ALCTS E-forum, April 12-13–Patron-Driven Acquisitions: Where do I start and how do I know when I’ve arrived?

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Patron-Driven Acquisitions: Where do I start and how do I know when I’ve arrived?

April 12-13, 2011

Hosted by Angela M. Carreño and Nancy Gibbs

Please join us for an e-forum discussion. It’s free and open to everyone!
Registration information is at the end of the message.

Each day, sessions begin and end at:

Pacific: 6am – 2pm
Mountain: 7am – 3pm
Central: 8am – 4pm
Eastern: 9am – 5pm

Description

The convergence of ebook availability, patron interest in e-books, new business models and the economic crisis has accelerated library adoption of Patron Driven Acquisition (PDA). This change has been facilitated by customized patron-driven acquisitions programs from some major library book distributors and aggregators. The adoption of PDA has also been facilitated by a shift in collection management philosophy away from “just-in-case” collecting to a “just-in-time” strategy for providing access to collections. How should libraries balance patron driven acquisitions with more strategic decisions to prepare their collection for the future?

Topics to be covered include:

*       Budgets and how to budget
*       Campus sharing of costs (specifically between separately administered libraries on a campus)
*       Profiles – are they different for different disciplines? Are certain LC classes totally excluded (art, music)? What happens to your approval plans?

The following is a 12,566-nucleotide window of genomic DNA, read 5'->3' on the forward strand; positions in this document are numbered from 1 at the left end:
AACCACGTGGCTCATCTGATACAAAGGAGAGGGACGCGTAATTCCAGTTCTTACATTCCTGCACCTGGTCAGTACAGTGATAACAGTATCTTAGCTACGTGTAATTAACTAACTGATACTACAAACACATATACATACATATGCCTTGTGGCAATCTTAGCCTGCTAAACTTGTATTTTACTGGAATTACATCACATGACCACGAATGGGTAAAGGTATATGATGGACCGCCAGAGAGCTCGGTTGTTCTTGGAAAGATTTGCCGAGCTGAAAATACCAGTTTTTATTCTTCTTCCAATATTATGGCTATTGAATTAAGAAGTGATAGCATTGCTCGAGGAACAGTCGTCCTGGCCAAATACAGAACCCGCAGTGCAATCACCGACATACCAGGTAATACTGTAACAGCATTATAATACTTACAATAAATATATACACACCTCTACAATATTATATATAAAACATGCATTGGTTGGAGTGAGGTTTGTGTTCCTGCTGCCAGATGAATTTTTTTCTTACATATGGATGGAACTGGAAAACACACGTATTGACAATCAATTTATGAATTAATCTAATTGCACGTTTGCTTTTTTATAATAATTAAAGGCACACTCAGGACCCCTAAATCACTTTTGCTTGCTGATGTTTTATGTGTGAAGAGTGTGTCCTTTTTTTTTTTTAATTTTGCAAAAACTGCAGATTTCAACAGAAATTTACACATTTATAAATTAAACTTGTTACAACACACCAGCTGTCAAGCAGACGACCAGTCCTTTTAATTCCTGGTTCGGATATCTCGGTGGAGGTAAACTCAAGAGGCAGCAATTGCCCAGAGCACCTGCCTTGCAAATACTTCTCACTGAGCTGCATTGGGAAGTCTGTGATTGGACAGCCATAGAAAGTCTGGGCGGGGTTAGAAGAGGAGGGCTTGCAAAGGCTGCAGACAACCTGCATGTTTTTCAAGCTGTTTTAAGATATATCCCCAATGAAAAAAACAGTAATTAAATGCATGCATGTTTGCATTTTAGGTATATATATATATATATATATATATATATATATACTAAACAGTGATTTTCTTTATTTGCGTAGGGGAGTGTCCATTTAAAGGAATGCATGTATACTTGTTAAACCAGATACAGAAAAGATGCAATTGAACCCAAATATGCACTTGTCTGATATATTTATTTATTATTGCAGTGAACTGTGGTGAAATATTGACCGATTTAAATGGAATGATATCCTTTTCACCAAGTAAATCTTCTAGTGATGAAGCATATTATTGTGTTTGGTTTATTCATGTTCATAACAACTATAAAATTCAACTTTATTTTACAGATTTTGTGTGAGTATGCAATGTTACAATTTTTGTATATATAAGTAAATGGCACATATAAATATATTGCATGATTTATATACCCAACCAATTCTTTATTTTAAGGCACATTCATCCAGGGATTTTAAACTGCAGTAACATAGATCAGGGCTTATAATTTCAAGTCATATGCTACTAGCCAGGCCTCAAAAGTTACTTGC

*       Foreign or domestic plans
*       ILL PDA – in print or in e format
*       E Reserve PDA – will this meet the needs on a short term basis?
*       Reference Collection PDA – is this a possibility? Could it be a browsable, ever changing collection? If so what are the associated costs for collections budget and for staff time?
*       Dual formats and Bundled pricing – could there be deep discounted pricing for print accompanying e formats?
*       Vendors/providers – who is doing what? Do you go through vendors or direct to publishers, or both?
*       Implications for collections – does this mechanism skew the collection?
*       Marketing and promotion – if you promote it will you run through your budget even faster than thought? What happens if you don’t promote it?
*       Consortia applications – if you have rich consortia obligations for shared borrowing what happens when your collection is all electronic?
*       Mechanics – marc records, link resolvers, monitoring, statistics, pricing models, duplications, weeding; levels of use (single user, multiple user), purchase versus subscription

Nancy Gibbs is head of Acquisitions at Duke University Libraries, She has held previous positions at Penn State University Libraries, Auburn University, and at North Carolina State University Libraries. She is the past chair of the Acquisitions Section of ALCTS and the 2007 recipient of the ALCTS Leadership in Library Acquisitions Award. In 2008, she taught an Acquisitions Practices course to students in the United Arab Emirates at Al-Ain University and continues to speak about acquisitions practices, electronic books, and electronic resources at local, national and international conferences. She serves on advisory boards for a number of library vendors and is a consultant in the field of acquisitions, publishing and vendor relationships.